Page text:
Foes push for corporal-punishment ban in DISD By Melinda Donnelly Dallas Times Herald, Sunday, July 2, 1989
For Inocencio Navaraez, the principal's refusal to believe his side of the story stung more than the slap of a wooden paddle on his backside.
The 12 year old Arcadia Park fifth-grader says he had disrupted the lunchroom with a loud cough as a teacher was disciplining another student. The teacher took it as an affront to her authority; he says he had to clear his throat.
"It wasn't my fault that he hit me," said Navaraez, who said he and two other boys were spanked as they leaned over a desk in principal John Chapel's office last spring."I didn't do anything wrong, but he didn't believe me.It makes me feel sad."
The humiliation and frustration felt by Navaraez and other pupils adds fuel to the fires of corporal punishment opponents who are battling the school district over a policy they say threatens the physical and emotional well-being of students.The school board will review the policy in August, when one board member said he will call for a one-year moratorium on spankings to measure their effect on school discipline.
By some estimates, hundreds of the more than 131,000 students in the Dallas Independent School District are spanked each day by teachers and principals. Parents say the educators often ignore the district's strict rules on corporal punishment by paddling students in groups, without witnesses, failing to fully report each incident and using it on first-time offenders, rather than as a last resort.
Last school year, a Casa View Elementary principal apologized after he inadvertently bruised three 8-year-olds during a group spanking.Through principal Wayne Phillips says he paddles students when other disciplinary methods don't work, his school - along with 113 of the more than 180 DISD schools - reported no spanking in a survey for the U.S. Education Department in 1987-88.
Neither the principal nor district officials could explain the discrepancy.
"There must be some difficulty with the reporting," Phillips said.
"Schools aren't keeping proper documents, and that encourages abuse because then they don't have anybody to answer to," said Gay Nuspel, A Plano resident and member of People Opposed to Paddling Students.
The group has a litany of complaints about DISD policy as well:Principals and assistant principals can spank children even if parents request that they don't; children are not given a chance to tell their side of the story; there are no guidelines on what instruments are to be used to administer the punishment, nor on how many licks may be given.
Since the late 1960's, groups in Dallas have urged the school board to ban corporal punishment.
The practice, however, is firmly entrenched in Texas schools, which lead the nation in the number of students paddled annually.Only two school districts in the state - Alamo Heights outside of San Antonio and Clear Creek near Houston - have banned corporal punishment.
In 1987-88, Dallas schools reported 6,274 paddlings, according to the same report in which 113 schools indicated no use of corporal punishment.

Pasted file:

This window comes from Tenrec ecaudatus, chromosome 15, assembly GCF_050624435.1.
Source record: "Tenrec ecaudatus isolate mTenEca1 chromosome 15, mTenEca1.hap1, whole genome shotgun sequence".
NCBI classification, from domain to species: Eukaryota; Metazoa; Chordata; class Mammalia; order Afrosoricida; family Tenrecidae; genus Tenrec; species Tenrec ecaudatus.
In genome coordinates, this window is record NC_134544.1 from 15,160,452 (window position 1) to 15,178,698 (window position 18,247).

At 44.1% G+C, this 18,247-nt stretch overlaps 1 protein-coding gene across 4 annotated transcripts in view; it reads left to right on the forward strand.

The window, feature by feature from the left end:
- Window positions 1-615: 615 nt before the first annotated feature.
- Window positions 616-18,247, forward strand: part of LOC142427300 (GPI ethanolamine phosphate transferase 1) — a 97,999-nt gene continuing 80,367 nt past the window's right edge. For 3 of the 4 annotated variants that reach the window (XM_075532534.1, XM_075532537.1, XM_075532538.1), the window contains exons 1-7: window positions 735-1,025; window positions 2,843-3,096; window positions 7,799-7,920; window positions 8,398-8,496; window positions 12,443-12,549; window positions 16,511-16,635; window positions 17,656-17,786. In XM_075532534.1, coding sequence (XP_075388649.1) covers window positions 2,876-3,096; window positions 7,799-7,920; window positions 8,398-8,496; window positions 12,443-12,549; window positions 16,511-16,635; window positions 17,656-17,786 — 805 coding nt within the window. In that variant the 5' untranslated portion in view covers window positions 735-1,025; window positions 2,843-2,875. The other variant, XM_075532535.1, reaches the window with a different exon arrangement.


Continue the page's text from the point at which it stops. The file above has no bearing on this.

Parents and some school board members are unconvinced that so many schools chose not to administers spankings.
H.B. Bell, superintendent of elementary education, declined to comment on the report, but said he has had to warn some school principals who have violated the DISD policy.
" I have reviewed their reports and have seen some where I thought they were probably not using [paddling] as a last resort," said Bell.
Robert Hageback, a Dallas clinical psychologist who has fought the use of corporal punishment in the DISD since the early 1970's, said the practice is partly to blame for the city's high dropout rate.
"Children who have learning problems have already started to become angry or alienated, and corporal punishment only exacerbates the problems that are already there," Hageback said."It's likely to just further alienate students from the learning process and from adults with whom they should otherwise have a good relationship."
The number of spankings differs widely from school to school, depending largely on the principal's philosophy.Some schools limit spankings to serious offenses, such as fighting, while others paddle students for tardiness, disrupting classes or not doing homework.
Roosevelt Vaughn Jr., principal of Stone Middle School, said he uses corporal punishment for extreme cases, such as fighting.He said he and other school officials have administered "about a third" of the 429 spankings given by his predecessor, who retired last year.
"You've got to have some kind of measure against students who need correction," Vaughn said."Sometimes it's just a matter of getting a student's attention."
Many Dallas principals said they do not spank unless parents give the OK.
"Some children don't react to anything but a spanking, because that's all they have at home," said Sally Dysart, who retired this year as principal of Buckner Elementary School after 38 years as an educator."But I'm not at all sure corpora punishment changes a child's behavior."